It’s Saturday afternoon. I’m sat in a local café typing this. I’m self-employed. Sitting in my office working at home, I can sometimes feel lonely and isolated. So I come here to be around other people. There is a mixed demographic here; all ages and groupings. Out of 18 tables that are occupied, 8 of them – that’s nearly half – are people on their own, like me. I wonder how many of them are lonely or feeling isolated in their everyday lives.
A study by The Co-op and the British Red Cross reveals over 9 million people in the UK across all adult ages – more than the population of London – are either always or often lonely.
Loneliness doesn’t only affect one group in society; it affects lots of groups and lots of individual people. This is a hidden epidemic that is, thankfully, becoming more open and transparent. Loneliness and social isolation can have a huge negative impact on both our physical and mental health.
What can we do about it?
Here are 3 simple ideas that you can implement today:
Start a conversation
The Jo Cox Loneliness Commission was launched in January 2017. It is starting a national campaign about the scale and impact of loneliness across the UK. Jo Cox herself put it perfectly:
“Young or old, loneliness doesn’t discriminate…it is something many of us could easily help with. Looking in on a neighbour, visiting an elderly relative or making that call or visit we’ve been promising to a friend we haven’t seen in a long time.”
Be part of the solution by pledging to start a conversation today. For more ideas and resources, see also The Campaign to Reduce Loneliness.
Give someone a hug
Hugging provides a range of benefits to improve health and wellbeing. In fact, it can even help to cure the common cold, as research from Carnegie Mellon University in the US shows.
Would you give a stranger in the street a hug? Check out this YouTube clip to see how it’s done:
Deliver a project to reduce loneliness and social isolation
Ok, so you might not be able to do this today – it may take some planning – but is it a need that you have identified for the people you work with? Is it something you would love to tackle in your area? Norden Farm Centre for the Arts in Maidenhead is doing just this. Their SocialArts project aims to reduce loneliness and social isolation amongst older people through a series of creative arts workshops. It is funded by The Rothschild Foundation with delivery for two years (2017-18) followed by a symposium in 2019 to share the results.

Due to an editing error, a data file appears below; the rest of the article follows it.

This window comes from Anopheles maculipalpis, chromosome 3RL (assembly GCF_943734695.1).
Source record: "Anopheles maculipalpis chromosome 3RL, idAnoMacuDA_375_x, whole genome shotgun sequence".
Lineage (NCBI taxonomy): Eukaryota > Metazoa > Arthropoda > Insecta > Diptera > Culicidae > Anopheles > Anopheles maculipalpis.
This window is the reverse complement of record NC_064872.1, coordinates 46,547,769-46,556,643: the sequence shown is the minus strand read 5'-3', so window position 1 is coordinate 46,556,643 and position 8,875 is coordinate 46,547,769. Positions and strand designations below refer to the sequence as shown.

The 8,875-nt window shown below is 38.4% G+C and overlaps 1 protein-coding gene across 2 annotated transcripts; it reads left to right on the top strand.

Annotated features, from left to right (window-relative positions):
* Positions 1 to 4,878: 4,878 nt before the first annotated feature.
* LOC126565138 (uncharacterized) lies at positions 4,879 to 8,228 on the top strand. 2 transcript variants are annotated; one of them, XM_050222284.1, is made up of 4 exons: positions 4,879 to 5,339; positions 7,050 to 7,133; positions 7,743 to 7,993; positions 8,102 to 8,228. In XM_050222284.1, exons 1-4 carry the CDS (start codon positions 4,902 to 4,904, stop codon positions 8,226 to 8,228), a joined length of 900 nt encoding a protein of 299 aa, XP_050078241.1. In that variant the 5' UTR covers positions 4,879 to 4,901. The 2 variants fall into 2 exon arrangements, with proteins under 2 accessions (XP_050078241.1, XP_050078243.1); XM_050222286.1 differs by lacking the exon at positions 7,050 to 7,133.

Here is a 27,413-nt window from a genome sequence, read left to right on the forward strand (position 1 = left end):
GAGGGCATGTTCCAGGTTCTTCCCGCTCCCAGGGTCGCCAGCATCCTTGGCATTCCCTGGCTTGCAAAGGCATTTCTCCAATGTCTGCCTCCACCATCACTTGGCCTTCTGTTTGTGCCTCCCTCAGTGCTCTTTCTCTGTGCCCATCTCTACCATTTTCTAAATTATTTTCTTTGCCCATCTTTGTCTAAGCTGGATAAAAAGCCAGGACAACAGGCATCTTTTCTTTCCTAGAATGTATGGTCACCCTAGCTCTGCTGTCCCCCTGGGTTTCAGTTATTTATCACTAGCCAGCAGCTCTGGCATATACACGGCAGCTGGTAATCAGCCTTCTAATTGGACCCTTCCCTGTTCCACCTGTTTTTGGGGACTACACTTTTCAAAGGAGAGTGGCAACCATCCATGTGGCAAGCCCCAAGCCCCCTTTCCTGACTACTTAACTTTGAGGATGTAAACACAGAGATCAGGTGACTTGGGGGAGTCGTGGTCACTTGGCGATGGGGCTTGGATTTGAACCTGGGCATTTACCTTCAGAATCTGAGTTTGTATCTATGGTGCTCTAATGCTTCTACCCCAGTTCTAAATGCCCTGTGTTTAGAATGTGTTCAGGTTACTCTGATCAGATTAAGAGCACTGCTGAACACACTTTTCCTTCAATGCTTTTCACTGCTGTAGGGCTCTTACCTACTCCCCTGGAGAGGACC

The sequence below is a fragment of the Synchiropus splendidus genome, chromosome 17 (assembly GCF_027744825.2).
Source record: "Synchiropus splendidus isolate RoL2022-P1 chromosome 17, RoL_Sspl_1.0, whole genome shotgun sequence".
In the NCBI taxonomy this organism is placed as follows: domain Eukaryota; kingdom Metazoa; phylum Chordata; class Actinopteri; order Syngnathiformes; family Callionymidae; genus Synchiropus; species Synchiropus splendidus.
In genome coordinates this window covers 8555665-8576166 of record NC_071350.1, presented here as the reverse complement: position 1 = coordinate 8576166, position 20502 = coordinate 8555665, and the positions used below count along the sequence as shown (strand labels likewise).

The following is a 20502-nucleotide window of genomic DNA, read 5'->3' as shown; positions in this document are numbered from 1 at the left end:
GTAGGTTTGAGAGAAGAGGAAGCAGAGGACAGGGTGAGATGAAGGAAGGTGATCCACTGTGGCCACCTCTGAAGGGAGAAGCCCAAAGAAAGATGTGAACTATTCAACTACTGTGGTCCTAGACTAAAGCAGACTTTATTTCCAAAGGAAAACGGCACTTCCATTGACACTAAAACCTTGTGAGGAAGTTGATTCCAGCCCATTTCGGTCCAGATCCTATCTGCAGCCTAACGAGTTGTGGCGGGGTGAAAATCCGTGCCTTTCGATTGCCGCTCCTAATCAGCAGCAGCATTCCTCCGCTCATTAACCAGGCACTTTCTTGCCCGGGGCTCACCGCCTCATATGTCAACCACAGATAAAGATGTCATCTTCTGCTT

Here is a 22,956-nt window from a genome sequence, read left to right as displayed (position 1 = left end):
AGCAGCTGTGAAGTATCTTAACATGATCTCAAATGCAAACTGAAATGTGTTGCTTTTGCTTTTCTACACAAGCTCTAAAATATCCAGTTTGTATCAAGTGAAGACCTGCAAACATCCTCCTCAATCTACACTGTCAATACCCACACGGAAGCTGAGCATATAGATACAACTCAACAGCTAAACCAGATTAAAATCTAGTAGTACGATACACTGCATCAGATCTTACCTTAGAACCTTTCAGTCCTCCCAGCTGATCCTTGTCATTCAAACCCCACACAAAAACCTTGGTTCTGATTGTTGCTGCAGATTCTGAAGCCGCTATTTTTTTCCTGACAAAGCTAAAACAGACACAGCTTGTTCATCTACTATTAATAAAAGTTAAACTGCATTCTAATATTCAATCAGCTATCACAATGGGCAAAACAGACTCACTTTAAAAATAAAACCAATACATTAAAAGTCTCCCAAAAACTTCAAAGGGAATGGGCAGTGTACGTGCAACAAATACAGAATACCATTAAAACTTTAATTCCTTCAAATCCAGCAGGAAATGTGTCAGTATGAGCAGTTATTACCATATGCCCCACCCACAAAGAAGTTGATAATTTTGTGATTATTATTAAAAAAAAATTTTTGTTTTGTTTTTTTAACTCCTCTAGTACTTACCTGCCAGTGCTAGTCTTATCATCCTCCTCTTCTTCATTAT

Extremely positive outcomes are evident straight away from the first 5 sessions of delivery:
Nearly one third (31%) of the participants reported being at the extremely lonely / isolated end of the scale. By the end of Term One, the picture had changed completely with ZERO participants feeling extremely lonely / isolated. In contrast, the number of participants at the opposite end of the scale (Not at all lonely / isolated) had more than doubled to 69%. That is, by the end of the first term of delivery, more than two thirds of the participants had markedly improved in terms of their feelings of loneliness / social isolation.
I am thrilled to be working as the external evaluator for the Norden Farm SocialArts project. The project offers a range of art subjects – screen printing, stained glass painting, sculpture, singing and animation, amongst others. It is unique as there is wraparound provision, including free transport for those who need it plus a communal lunch after the art workshops, held in the wonderful café at Norden Farm.
I have visited the project in person and can testify to the fantastic work they are doing. The art work they are producing is amazing – see picture – and more than that, the atmosphere is friendly and uplifting, which is the whole point of the exercise, of course!
If you are thinking of delivering a project to combat social isolation and would welcome some support with your project planning, or you would like to raise funds to support your work, please contact Catherine to arrange a no-obligation, friendly chat: